Sydney Siege – Zoe Mikulandra, Australia

At 9:45 am on the 15th of December at the Lindt Chocolat Cafe in Sydney, Australia, 17 hostages were held by a self-proclaimed cleric, Man Haron Monis. Monis held these hostages for over 16 hours, and at some points, at gunpoint.


The floral tribute to the victims of the Sydney Siege in Martin Place – John Donegan

Monis had hostages holding, what appeared to be, the Shahada or The Black Standard flag, a flag commonly used by Islamic extremists, as they stood in the surrender position facing Martin Place against the glass. Later, three male hostages came running out, one at a time, followed by two women a few hours later, who were workers at the cafe.
NSW Police Deputy Commissioner Catherine Burn confirmed that negotiators have spoken with the gunman and were told that, at that stage, no hostages had been harmed. They stayed in contact with the gunman and did all that they could to keep the hostages safe. At 8:30pm, Police Commissioner Andrew Scipione and NSW Premier Mike Baird stood at the front of a media conference on the unfolding siege in Sydney’s Martin Place.

Finally at 2:07am, a man came running out with his hands up before a crowd of hostages followed, fleeing from the cafe. It was followed by the sounds of a short burst of gunfire, yelling and flash grenades being heard as police moved in, attempting to rescue the hostages as Monis shot at the police. They shot back and the gunman was shot dead along with two other hostages and at least three others were seriously injured.

Police confirmed that Tori Johnson, the manager of the Lindt Cafe, and Katrina Dawson, a 38 year old mother of three, were pronounced dead on arrival at the hospital. Four others were taken to hospital with non-life threatening wounds.

Although many say that this event was a one off, Australia has increased security, and are more alert for any suspicious activity. It was only after this event had occurred, that it hit Australians that Islamic Extremists or ISIS may be closer to home than we think.

Since the occurrence of the Sydney Siege, there have been reports of a rise in Islamophobia and an escalated fear of ISIS in Australia. It is said that Australia may be a racist country with 1 in 4 having a negative view of Muslims. This rise in Islamophobia has been fueled by large groups such as the Australian Defence League.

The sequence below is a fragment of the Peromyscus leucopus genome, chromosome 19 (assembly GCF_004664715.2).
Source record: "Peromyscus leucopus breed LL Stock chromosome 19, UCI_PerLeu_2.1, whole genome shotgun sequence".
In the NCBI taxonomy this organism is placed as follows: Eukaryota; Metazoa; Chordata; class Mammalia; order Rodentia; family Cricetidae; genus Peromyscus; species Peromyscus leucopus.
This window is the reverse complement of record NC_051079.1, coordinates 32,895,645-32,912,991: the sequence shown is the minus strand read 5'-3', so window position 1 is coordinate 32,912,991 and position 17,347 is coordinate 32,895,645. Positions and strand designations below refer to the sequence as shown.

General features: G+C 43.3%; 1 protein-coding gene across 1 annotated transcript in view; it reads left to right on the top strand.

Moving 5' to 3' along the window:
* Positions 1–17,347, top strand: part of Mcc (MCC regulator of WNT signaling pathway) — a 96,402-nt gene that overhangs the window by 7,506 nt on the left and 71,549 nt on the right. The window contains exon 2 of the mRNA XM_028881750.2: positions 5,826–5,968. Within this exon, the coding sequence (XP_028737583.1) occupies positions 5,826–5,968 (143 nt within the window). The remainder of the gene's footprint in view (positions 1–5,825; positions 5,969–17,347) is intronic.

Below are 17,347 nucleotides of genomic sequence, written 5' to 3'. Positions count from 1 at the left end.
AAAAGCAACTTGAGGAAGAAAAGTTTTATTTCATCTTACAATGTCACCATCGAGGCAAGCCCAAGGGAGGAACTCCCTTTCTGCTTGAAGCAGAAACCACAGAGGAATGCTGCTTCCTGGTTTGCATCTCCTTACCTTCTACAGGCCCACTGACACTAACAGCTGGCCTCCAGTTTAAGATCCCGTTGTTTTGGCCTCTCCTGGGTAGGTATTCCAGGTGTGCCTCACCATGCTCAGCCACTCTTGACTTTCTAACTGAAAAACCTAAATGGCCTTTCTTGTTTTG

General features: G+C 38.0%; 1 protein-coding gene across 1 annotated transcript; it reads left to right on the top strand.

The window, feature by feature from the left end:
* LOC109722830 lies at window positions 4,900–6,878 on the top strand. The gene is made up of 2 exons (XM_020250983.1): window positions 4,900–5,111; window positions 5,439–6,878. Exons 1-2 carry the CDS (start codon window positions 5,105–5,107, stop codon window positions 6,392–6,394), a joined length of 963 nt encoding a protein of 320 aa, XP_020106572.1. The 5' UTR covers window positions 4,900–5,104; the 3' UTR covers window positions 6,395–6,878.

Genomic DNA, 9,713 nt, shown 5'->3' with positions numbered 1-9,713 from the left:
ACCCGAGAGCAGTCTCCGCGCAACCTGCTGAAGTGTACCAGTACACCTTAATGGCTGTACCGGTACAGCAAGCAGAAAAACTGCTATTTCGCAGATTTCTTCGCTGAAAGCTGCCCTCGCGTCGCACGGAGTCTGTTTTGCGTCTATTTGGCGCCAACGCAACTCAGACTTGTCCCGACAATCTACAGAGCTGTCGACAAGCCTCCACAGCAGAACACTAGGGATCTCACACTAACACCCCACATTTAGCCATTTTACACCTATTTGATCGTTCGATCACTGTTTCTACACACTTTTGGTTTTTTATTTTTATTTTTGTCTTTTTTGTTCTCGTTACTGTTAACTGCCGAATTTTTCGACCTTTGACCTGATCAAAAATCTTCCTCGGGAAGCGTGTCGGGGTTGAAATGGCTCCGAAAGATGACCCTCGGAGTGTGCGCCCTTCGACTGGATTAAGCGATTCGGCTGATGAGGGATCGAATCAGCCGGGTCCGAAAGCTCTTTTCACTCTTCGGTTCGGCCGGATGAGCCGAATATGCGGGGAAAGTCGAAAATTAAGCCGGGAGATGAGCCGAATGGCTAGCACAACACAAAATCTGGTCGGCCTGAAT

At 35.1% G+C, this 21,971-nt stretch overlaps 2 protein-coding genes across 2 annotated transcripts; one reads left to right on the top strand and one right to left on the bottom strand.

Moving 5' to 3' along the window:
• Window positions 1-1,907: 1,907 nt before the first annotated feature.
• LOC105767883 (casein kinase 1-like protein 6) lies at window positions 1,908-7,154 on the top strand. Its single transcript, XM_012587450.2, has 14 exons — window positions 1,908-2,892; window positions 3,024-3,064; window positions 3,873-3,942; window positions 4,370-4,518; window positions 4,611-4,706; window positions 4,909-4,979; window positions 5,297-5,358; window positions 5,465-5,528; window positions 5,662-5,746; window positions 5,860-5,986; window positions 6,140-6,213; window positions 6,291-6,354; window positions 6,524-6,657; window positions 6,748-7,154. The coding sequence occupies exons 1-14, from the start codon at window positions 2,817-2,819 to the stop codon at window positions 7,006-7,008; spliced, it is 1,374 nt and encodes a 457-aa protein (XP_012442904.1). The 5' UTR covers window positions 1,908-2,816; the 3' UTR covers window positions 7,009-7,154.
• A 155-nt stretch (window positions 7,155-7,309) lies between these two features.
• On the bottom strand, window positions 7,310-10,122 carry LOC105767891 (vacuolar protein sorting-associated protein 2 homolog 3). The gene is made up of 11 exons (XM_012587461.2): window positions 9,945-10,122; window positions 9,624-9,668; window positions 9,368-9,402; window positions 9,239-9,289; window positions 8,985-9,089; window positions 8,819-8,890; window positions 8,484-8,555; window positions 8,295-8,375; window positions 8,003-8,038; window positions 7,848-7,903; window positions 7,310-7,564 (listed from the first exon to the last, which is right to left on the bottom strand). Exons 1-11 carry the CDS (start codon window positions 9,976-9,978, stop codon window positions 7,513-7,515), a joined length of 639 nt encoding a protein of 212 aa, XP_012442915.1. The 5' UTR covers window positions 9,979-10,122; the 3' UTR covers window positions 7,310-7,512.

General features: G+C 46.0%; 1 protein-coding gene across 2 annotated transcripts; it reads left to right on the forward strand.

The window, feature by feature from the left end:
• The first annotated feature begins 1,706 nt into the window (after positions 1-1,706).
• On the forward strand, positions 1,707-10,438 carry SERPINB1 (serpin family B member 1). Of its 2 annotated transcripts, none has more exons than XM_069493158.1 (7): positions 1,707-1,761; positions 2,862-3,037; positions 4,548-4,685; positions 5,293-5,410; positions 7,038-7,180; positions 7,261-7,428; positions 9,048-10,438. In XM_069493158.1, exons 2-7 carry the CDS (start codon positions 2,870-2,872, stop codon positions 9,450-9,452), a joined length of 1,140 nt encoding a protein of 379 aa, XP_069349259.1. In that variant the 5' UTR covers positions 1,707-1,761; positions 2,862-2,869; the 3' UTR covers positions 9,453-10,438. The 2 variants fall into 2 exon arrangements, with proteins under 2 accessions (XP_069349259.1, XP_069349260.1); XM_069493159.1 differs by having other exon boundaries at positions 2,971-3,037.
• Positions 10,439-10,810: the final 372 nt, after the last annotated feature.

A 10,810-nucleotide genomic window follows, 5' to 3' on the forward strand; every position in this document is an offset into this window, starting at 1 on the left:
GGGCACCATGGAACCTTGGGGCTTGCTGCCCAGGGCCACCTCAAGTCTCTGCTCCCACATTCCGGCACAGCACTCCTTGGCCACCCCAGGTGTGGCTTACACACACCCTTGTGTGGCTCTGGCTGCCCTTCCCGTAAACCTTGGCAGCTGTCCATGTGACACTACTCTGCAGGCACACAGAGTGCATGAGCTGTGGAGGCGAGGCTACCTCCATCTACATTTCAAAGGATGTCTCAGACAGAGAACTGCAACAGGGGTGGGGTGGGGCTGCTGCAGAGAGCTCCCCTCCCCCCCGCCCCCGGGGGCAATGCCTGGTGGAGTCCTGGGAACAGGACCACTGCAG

Islamophobic comments have become common on Twitter and Facebook, with social media users calling on Muslims to be beheaded, deported or blown up. Despite the Islamophobic comments, #illridewithyou has been a way Australians have united to support those being discriminated against.

Although the most the government has done so far is raise terror alerts, Prime Minister Tony Abbott wants to increase gun laws and immigration laws. This has been popular with the public, however, the immigration laws are already too tight for those fleeing persecution, with some detention centres not allowing any asylum seekers into Australia.

Islamophobia is something that is common throughout Australia with many children being islamophobic due to influence from parents. Through campaigns like #illridewithyou, teens have been affected by the anti-islamophobia groups and have had their ideas challenged.

As a country, it may take a tragic event such as the Sydney siege to join together, support each other and lay thousands of cards and flowers to show our support of the family and friends affected. Although Islamophobia has increased, so has support for the muslim community affected by those who are open to voicing their islamophobic views.

I think that the categorization and discrimination of humans is wrong and too prominent in our society, whether it be just Australia or all over the world. Islamophobia is part of a far wider problem and I believe we should join together and support those in need, such as those being discriminated against. Now that we’re finally globalized, we need to unite and stop discrimination all over the world and we can start in our own local community.

Islamophobia is a wide problem all over the world, and the media are only reporting on the bad things that these people do. This creates a greater negative stereotype and discrimination within society towards those who follow the Islamic religion. This is not the only negatively viewed group in Australia, but in particular the media have greatly emphasized and taken advantage of this minority. Other groups such as boat people and the mentally and/or physically disabled are also discriminated against. It is only through personal experience that these prejudices are shattered, which means that we should try to experience them, to verify them and to look at them critically. Mostly people can retain stereotypes only against categories that they haven’t personally experienced before. The media take advantage of these stereotypes, of these illusions we create, and use and reinforce them. This all provides an excuse to discriminate against these people, as they are always seen in news as cruel criminals. We, not only in Australia but in all countries around the world, need to change by not conforming to media and seeking out those who are different to learn who they truly are. It’s time to stop discriminating people and grant everyone the human rights they deserve.

All human beings are born free and equal in dignity and rights. They are endowed with reason and conscience and should act towards one another in a spirit of brotherhood.

-Article 1 of The Universal Declaration of Human Rights

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